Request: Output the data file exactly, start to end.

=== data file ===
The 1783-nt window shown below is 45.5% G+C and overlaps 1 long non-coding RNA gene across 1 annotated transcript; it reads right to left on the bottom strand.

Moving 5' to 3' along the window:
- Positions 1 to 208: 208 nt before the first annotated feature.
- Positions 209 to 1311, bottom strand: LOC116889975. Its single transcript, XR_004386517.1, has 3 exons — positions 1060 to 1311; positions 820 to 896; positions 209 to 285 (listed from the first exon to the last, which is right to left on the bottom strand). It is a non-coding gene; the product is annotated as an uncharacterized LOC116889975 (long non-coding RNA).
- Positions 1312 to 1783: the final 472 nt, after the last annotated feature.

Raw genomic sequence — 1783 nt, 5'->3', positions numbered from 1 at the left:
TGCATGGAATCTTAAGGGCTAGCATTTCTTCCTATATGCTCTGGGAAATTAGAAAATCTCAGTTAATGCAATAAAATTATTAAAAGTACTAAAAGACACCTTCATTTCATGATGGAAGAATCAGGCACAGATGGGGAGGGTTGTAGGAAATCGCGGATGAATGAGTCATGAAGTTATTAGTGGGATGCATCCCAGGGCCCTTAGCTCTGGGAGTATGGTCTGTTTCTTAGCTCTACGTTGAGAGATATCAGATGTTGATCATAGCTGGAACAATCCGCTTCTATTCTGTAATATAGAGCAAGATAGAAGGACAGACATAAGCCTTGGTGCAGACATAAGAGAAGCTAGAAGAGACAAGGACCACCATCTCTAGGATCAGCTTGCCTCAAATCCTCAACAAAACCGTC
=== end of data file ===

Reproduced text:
The 1783-nt window shown below is 45.5% G+C and overlaps 1 long non-coding RNA gene across 1 annotated transcript; it reads right to left on the bottom strand.

Moving 5' to 3' along the window:
- Positions 1 to 208: 208 nt before the first annotated feature.
- Positions 209 to 1311, bottom strand: LOC116889975. Its single transcript, XR_004386517.1, has 3 exons — positions 1060 to 1311; positions 820 to 896; positions 209 to 285 (listed from the first exon to the last, which is right to left on the bottom strand). It is a non-coding gene; the product is annotated as an uncharacterized LOC116889975 (long non-coding RNA).
- Positions 1312 to 1783: the final 472 nt, after the last annotated feature.

Raw genomic sequence — 1783 nt, 5'->3', positions numbered from 1 at the left:
TGCATGGAATCTTAAGGGCTAGCATTTCTTCCTATATGCTCTGGGAAATTAGAAAATCTCAGTTAATGCAATAAAATTATTAAAAGTACTAAAAGACACCTTCATTTCATGATGGAAGAATCAGGCACAGATGGGGAGGGTTGTAGGAAATCGCGGATGAATGAGTCATGAAGTTATTAGTGGGATGCATCCCAGGGCCCTTAGCTCTGGGAGTATGGTCTGTTTCTTAGCTCTACGTTGAGAGATATCAGATGTTGATCATAGCTGGAACAATCCGCTTCTATTCTGTAATATAGAGCAAGATAGAAGGACAGACATAAGCCTTGGTGCAGACATAAGAGAAGCTAGAAGAGACAAGGACCACCATCTCTAGGATCAGCTTGCCTCAAATCCTCAACAAAACCGTC